|First appearance||Action Comics #1 (June 1938)|
|In story information|
|Element of stories featuring||Superman|
The Superman shield, also known as the Superman logo, is the iconic emblem for the fictional DC Comics superhero Superman. As a representation of one of the first superheroes, it served as a template for character design decades after Superman's first appearance. The tradition of wearing a representative symbol on the chest was followed by many subsequent superheroes, including Batman, Green Lantern, the Flash, Wonder Woman, Hawkman, and many others.
In earlier Superman stories, the logo was simply an initial for "Superman", but in the 1978 movie, it became the family crest of the House of El.
Evolution of the symbol
In its original inception in Action Comics #1, Superman's symbol was a letter S with red and blue on a yellow police badge symbol that resembled a shield. The symbol was first changed a few issues later in Action Comics #7. The shield varied over the first few years of the comics, and many times was nothing more than an inverted triangle with an S inside of it.
The shield first became a diamond in the Fleischer cartoon serial Superman. It was black with a red S outlined with white (or occasionally with yellow). The S has varied in size and shape and the diamond shape containing it has also changed size and shape. Extreme examples of this would be the very large logo on the Dean Cain costume from the television series Lois & Clark: The New Adventures of Superman and the comparatively small version of the shield as depicted in the 2006 film Superman Returns. It has, in most incarnations, retained its original color, while changing shape here and there. The classic logo is the basis for virtually all other interpretations of the logo.
In the mid-1990s, when Superman's costume and powers changed briefly, during the "Superman Red/Superman Blue" comic book storylines, the shield changed colors and slightly changed shape, in accordance with the changes in the costume. In 1997's Superman Vol 2 #123 Superman's new powers forced him to find a suit that was capable of containing his new abilities. The effective material found to create Superman's suit, along with being blue and silver, was also courtesy of Lex Luthor. Not only did the colors and powers change, the logo also evolved into a re-imagined "electric" emblem. In the miniseries Kingdom Come, an aged Superman sported an S-like symbol against a black background in a red pentagon.
In the 2000s TV series Smallville, the S symbol originally appeared as a diamond with a vertical infinity symbol (to be similar to the S), in an attempt to make it seem more alien. However, beginning with the Season Six opening episode "Zod," Clark is given a crystal bearing the S logo in the style of the Superman Returns logo and is seen several times throughout the series and specifically in the season finale when a beam shaped like the logo hits a Phantom Zone escapee. The logo also appeared in the first episode of the series, when the students captured Clark by giving him a kryptonite necklace (which they didn't know was a weakness) and tied him to a cross-like beam in a cornfield and painted a red 'S' on Clark's chest (standing for Scarecrow, which was what he was meant to be as part of a high school hazing tradition) as a reference.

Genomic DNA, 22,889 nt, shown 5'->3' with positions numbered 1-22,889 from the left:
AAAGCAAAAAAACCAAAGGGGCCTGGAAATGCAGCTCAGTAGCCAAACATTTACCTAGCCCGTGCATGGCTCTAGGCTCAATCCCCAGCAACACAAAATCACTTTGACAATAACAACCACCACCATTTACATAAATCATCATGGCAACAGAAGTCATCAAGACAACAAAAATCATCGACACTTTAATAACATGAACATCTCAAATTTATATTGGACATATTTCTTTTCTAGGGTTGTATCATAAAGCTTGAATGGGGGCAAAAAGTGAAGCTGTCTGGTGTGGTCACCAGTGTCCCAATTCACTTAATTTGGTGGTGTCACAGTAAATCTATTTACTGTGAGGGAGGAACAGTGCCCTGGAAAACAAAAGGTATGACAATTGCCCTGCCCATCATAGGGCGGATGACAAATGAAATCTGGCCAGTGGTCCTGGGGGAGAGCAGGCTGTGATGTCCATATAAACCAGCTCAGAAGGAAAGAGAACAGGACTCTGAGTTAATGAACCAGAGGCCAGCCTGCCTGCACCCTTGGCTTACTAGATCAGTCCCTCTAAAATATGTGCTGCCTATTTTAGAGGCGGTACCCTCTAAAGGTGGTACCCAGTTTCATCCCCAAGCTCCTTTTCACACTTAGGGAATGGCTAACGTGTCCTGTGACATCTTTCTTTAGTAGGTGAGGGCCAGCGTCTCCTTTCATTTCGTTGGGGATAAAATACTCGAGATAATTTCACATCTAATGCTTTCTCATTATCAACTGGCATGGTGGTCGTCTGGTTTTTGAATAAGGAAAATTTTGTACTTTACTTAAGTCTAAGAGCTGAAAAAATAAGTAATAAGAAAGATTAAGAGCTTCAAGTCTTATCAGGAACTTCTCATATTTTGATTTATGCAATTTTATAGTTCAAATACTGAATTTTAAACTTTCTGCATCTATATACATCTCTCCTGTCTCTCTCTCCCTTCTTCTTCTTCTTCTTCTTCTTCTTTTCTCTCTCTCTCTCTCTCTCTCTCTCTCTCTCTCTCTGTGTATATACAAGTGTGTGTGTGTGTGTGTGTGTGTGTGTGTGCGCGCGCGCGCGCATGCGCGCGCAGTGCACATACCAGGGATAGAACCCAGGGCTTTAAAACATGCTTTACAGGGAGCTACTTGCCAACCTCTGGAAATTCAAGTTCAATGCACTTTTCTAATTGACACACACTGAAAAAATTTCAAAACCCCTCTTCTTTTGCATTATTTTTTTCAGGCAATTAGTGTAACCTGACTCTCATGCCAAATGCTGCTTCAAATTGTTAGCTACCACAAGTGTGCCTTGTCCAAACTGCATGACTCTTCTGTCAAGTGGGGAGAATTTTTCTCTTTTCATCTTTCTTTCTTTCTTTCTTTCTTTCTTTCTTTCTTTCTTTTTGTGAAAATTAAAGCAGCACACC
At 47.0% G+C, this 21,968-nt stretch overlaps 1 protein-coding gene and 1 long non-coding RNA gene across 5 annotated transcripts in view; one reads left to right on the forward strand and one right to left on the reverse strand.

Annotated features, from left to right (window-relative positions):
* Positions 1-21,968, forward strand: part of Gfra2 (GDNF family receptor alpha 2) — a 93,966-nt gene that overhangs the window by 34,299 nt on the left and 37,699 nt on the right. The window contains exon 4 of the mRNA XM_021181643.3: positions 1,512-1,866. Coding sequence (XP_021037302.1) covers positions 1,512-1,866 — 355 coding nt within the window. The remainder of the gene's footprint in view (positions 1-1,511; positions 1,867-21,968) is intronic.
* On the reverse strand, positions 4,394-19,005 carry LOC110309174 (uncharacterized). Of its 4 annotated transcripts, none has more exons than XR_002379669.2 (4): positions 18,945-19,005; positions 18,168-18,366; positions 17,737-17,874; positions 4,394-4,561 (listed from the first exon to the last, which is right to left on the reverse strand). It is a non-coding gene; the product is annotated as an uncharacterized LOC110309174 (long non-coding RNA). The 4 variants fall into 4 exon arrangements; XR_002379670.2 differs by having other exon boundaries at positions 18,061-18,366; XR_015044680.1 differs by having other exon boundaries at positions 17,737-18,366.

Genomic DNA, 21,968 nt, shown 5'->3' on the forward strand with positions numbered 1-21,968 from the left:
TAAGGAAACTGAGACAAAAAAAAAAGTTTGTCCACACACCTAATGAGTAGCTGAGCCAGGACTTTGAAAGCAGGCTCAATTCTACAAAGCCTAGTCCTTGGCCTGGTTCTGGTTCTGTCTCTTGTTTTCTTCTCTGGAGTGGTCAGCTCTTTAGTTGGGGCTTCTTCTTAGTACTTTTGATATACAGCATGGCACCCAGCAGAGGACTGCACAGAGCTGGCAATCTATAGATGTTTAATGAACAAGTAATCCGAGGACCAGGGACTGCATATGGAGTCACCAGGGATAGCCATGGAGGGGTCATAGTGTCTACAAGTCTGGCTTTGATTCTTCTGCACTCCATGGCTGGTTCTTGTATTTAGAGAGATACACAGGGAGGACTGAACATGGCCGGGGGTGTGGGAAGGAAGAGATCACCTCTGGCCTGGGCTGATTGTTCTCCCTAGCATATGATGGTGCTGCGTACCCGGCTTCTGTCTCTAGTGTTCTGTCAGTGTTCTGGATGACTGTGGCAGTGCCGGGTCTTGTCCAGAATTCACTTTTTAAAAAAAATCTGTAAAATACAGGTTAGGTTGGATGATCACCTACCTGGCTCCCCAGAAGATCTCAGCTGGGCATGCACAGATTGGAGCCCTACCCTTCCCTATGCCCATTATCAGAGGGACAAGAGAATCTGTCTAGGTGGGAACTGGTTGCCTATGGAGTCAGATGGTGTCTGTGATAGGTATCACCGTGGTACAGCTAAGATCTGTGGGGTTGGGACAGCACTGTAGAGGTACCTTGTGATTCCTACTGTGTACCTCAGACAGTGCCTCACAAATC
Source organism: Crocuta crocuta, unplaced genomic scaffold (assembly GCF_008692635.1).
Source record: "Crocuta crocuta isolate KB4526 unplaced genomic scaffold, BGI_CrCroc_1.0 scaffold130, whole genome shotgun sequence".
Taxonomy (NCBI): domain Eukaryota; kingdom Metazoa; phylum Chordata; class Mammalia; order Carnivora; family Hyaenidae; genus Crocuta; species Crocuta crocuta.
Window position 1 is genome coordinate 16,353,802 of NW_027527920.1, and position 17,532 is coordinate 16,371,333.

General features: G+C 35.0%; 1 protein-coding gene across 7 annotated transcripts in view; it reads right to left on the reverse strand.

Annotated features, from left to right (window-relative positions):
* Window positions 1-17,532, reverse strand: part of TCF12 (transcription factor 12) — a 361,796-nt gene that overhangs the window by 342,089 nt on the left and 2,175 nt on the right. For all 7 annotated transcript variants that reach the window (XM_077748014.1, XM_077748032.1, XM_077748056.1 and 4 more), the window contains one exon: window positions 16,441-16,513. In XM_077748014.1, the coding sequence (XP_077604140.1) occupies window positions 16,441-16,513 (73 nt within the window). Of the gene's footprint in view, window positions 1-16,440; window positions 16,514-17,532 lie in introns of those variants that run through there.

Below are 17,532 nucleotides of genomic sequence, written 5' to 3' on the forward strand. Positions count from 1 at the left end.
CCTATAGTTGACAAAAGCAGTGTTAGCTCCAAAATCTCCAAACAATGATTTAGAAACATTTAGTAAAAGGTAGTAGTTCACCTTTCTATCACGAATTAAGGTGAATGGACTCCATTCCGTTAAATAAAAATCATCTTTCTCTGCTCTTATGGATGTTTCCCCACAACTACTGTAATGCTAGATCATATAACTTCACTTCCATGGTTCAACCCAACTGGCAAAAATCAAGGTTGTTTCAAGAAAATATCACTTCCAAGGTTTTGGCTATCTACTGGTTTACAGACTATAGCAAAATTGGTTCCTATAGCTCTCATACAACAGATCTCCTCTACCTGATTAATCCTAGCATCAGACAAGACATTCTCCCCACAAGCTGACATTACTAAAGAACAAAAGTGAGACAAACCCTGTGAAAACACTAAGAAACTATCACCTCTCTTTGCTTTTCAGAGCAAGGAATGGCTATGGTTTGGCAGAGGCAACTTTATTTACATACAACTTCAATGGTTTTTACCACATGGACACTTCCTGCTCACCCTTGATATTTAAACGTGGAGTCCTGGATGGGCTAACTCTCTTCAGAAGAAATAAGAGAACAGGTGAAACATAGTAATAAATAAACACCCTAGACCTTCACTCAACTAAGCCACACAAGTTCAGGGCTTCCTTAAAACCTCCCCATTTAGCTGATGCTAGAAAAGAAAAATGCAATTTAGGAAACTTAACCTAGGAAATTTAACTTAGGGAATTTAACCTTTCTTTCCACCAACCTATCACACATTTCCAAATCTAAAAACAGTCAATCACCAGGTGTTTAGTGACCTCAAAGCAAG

Initially, the S-shield had one meaning: S for Superman. One of the first alternative meanings was presented in Superman: The Movie, in which it was not an S, but rather the S-shaped Coat of arms of the House of El as it was Brando's idea to have Jor-El wear the "S" as a family crest, folklore spun off from there. After the Superman reboot story The Man of Steel, the symbol's story was that it was designed by Jonathan Kent and was derived from an ancient Native American symbol. The symbol was featured on a medicine blanket given to an ancestor of the Kent family by a Native American tribe after he helped to cure them of a plague and was supposed to represent a snake, an animal held to possess healing powers by the tribe (implying that, by wearing this symbol, Superman was a metaphorical healer). This was also included in the 1997 Superman encyclopedia. In 2004, Mark Waid's Superman: Birthright series says the S-Shield is the Kryptonian symbol for "hope" and Superman believes it may have begun as a coat of arms for the House of El. Later, writer Geoff Johns confirmed it was indeed a coat of arms, as well as a symbol for hope. In the 2013 film Man of Steel, when asked by Lois Lane what the "S" stands for, Superman states that it is not an "S", but rather the Kryptonian symbol for "hope".
House of El
Marv Wolfman's novelization of the film Superman Returns depicts the symbol as belonging to one of the three primary houses of Krypton that brought peace to the planet after a civil uprising, a serpent coiled inside a shield, a warning not to return to the ways of violence and deception. The shield has since been taken as a coat of arms, resulting in Jor-El's continued presence in the council despite his "mad" findings. The other two are merely described, including Pol-Us' eye of vigilance and Kol-Ar's open hand of truth and justice.
In almost all versions, Superman's red cape has an all-yellow version of the logo, with a thin black (in the comics) or red (in movies, matching the red color of the cape) line separating the areas. A notable exception is in Superman: The Animated Series, where the logo was absent from Superman's cape. This was due to the difficulty in animating the S on the flowing cape. In the 2006 film Superman Returns, the logo appeared on the belt buckle in reverse colors (yellow diamond and S with red background pieces) instead of on Superman's cape. The logo is also absent from Superman's cape in the 2013 film Man of Steel. In the 2011 reboot of the comic book series, on his cape is a black pentagon and S with red background pieces.
In the 1960s the tiny bottle city of Kandor, the miniaturized capital city of the planet Krypton, resided in Superman's Fortress of Solitude. Originally, certain inhabitants resembling Kal-El formed the Superman Emergency Squad and would, on occasion, leave the bottle, enter the Earth's atmosphere and gain super powers in order to aid Superman. As designed by artist Curt Swan, their uniforms were similar to that of Superman save for the 'S' on their chests which resembled the early version, the 'S' and border in red on a yellow field, but in an elongated triangle.